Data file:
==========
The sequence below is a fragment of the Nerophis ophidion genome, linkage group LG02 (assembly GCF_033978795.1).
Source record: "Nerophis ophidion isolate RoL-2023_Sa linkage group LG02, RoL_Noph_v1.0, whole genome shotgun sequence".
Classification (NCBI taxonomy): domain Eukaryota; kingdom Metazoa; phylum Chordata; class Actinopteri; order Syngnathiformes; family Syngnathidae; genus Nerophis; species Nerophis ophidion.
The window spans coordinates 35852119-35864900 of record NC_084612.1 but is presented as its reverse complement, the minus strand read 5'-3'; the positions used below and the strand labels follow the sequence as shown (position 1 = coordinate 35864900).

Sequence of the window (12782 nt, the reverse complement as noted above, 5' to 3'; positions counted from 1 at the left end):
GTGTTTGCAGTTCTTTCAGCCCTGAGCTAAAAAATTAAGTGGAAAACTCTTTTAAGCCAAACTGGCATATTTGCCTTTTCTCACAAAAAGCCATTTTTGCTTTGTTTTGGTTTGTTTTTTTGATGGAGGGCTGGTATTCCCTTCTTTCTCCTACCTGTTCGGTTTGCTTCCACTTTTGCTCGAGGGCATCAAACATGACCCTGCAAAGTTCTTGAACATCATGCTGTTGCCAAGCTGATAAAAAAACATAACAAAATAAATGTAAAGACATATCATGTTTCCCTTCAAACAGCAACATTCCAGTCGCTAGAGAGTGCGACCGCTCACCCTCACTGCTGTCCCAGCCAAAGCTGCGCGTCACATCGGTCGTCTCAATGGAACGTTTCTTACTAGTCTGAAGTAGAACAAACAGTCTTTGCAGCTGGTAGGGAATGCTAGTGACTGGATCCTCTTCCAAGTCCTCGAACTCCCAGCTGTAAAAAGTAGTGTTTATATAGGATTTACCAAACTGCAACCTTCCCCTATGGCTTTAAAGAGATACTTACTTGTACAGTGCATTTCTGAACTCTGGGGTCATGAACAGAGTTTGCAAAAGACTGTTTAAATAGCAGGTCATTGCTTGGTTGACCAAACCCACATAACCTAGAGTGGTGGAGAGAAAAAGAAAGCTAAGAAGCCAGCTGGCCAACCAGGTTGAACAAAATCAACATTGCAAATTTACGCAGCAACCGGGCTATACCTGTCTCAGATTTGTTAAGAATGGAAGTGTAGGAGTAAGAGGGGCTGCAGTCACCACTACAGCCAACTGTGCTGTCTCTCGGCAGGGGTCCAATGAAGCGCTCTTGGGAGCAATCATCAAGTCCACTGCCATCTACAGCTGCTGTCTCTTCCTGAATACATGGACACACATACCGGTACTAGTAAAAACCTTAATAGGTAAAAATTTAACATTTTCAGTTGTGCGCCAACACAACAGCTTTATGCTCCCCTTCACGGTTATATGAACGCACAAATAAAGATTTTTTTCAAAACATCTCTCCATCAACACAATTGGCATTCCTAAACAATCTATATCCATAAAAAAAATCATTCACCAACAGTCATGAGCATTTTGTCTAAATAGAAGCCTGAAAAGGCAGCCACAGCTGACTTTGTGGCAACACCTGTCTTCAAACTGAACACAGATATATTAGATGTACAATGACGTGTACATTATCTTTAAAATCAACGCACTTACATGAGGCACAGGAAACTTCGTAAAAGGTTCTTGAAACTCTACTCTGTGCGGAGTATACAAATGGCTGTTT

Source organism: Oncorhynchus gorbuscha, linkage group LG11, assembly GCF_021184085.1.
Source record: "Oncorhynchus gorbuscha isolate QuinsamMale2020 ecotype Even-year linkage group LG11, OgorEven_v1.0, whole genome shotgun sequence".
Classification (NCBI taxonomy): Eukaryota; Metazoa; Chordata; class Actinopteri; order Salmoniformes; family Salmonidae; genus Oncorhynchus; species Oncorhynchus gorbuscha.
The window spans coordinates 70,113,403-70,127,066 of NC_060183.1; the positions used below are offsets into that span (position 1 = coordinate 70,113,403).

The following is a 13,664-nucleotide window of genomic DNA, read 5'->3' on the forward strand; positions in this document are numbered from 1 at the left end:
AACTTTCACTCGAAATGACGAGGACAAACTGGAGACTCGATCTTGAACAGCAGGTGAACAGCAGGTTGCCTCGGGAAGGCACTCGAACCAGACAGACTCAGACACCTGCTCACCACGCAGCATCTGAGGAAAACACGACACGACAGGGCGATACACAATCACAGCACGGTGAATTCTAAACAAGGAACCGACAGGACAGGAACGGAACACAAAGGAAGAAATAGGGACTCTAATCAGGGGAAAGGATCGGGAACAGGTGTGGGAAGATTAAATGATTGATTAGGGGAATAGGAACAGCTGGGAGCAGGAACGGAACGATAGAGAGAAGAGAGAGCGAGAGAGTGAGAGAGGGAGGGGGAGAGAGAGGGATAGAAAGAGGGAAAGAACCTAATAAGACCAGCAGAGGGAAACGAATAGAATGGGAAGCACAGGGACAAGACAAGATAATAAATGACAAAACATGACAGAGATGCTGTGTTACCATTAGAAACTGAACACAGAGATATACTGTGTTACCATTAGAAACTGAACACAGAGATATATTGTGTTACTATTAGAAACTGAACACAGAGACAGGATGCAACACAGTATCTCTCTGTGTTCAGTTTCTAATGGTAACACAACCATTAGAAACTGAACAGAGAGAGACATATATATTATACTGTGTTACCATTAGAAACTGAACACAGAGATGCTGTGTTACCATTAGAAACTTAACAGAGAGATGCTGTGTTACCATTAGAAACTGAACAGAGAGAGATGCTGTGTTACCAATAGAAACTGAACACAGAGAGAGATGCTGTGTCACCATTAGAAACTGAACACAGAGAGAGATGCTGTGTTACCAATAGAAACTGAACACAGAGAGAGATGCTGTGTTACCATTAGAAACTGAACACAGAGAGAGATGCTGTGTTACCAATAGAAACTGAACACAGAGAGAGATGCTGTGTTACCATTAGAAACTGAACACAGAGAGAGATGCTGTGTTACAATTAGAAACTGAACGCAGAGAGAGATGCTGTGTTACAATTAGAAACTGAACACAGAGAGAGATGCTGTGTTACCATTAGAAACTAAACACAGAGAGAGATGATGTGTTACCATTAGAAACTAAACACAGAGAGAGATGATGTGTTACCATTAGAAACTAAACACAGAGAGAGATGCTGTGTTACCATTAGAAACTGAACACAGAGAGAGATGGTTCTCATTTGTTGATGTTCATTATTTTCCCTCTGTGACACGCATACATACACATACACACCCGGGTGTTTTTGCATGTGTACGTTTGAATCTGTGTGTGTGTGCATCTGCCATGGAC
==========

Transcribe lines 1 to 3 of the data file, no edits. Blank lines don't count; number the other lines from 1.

The sequence below is a fragment of the Nerophis ophidion genome, linkage group LG02 (assembly GCF_033978795.1).
Source record: "Nerophis ophidion isolate RoL-2023_Sa linkage group LG02, RoL_Noph_v1.0, whole genome shotgun sequence".
Classification (NCBI taxonomy): domain Eukaryota; kingdom Metazoa; phylum Chordata; class Actinopteri; order Syngnathiformes; family Syngnathidae; genus Nerophis; species Nerophis ophidion.